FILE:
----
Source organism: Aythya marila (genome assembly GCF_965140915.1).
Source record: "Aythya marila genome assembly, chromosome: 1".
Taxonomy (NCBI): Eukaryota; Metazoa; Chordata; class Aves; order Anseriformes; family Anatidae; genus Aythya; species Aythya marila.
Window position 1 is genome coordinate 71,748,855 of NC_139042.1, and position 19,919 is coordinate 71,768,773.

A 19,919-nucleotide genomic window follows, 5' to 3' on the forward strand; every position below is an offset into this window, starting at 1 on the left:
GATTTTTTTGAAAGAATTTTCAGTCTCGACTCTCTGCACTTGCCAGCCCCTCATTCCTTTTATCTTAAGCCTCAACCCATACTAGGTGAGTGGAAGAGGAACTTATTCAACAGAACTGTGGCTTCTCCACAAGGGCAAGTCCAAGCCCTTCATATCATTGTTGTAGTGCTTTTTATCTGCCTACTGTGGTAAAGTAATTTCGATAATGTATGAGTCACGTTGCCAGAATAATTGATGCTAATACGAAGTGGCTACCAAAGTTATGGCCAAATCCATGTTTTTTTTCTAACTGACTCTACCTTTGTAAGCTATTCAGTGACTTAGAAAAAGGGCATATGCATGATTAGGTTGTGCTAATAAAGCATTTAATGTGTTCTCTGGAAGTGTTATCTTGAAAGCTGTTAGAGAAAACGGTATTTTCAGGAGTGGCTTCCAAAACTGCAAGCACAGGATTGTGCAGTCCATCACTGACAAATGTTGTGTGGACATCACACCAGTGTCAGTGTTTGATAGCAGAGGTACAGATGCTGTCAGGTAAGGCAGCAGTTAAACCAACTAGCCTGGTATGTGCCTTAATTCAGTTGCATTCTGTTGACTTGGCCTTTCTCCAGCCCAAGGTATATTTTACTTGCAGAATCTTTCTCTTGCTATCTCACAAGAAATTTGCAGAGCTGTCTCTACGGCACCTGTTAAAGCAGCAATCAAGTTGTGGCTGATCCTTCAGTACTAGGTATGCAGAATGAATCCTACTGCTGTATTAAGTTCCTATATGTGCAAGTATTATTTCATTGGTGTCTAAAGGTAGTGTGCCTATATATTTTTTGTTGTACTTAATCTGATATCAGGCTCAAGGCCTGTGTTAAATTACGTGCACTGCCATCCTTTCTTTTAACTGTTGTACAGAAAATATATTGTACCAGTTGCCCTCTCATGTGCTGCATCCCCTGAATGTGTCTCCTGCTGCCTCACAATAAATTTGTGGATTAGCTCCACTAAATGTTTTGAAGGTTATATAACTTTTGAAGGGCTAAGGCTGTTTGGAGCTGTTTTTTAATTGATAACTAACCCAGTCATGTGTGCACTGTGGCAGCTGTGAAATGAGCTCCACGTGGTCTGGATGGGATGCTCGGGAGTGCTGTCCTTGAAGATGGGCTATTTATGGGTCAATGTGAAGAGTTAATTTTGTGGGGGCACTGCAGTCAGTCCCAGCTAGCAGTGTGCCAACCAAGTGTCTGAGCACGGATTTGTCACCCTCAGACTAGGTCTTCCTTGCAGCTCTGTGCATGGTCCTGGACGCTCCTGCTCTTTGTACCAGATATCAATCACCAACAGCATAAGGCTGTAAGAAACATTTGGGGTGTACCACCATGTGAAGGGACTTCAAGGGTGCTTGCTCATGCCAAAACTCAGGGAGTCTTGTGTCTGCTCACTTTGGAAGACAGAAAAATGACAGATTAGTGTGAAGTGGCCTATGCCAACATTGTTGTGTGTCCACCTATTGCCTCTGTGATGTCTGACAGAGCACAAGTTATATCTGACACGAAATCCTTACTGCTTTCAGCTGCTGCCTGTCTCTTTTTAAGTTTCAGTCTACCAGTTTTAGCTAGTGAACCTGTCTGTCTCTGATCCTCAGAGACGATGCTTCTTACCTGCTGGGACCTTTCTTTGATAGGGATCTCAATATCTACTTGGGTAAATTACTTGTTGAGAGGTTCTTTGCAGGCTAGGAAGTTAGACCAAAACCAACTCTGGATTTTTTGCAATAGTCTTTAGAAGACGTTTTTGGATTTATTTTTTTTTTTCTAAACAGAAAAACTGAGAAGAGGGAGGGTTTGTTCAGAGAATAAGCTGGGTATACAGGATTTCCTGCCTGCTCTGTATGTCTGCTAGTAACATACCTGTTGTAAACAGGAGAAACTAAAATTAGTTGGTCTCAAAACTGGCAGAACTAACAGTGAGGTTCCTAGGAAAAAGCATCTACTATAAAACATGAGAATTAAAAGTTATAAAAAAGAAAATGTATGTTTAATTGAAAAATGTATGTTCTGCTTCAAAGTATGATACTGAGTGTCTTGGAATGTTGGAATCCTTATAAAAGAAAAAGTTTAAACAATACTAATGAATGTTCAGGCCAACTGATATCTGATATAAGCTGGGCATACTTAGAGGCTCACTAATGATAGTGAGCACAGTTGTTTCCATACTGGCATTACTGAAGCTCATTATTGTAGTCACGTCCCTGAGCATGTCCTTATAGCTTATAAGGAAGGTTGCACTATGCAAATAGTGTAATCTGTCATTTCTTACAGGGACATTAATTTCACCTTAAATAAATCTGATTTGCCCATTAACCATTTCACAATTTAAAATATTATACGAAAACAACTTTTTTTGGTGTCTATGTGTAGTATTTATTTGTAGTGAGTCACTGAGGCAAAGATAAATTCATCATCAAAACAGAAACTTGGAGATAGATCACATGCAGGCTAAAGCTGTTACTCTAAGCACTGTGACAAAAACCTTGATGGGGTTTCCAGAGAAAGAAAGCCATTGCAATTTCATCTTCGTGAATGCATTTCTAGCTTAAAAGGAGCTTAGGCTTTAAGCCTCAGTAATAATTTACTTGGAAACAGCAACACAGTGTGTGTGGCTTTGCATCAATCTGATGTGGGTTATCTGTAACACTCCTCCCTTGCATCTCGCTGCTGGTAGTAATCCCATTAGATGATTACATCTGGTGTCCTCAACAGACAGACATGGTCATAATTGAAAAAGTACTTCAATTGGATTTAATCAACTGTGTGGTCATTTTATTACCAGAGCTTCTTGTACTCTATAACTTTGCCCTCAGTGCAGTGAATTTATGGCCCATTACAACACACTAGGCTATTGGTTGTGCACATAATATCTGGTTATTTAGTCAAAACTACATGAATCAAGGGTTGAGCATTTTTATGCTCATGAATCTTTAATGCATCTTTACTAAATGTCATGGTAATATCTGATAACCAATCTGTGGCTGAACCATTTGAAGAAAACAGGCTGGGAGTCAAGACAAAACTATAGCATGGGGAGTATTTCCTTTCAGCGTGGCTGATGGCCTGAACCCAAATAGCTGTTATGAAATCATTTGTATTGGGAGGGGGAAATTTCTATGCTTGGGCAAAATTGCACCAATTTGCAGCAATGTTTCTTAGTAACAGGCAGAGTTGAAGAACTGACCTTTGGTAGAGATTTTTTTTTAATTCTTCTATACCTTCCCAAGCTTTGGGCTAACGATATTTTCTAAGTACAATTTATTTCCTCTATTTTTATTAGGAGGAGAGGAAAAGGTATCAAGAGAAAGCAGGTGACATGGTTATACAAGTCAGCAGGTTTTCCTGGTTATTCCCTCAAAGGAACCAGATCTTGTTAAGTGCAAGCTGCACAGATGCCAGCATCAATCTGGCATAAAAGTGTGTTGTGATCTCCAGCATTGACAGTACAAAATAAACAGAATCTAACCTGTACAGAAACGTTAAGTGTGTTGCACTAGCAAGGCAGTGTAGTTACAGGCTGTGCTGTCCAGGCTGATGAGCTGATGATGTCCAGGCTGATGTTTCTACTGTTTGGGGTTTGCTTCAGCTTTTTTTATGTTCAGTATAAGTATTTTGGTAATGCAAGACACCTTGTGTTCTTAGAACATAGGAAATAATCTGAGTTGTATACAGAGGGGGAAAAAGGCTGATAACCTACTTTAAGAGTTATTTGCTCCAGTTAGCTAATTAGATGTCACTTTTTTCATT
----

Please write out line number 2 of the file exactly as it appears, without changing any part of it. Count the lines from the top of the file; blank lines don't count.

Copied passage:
Source record: "Aythya marila genome assembly, chromosome: 1".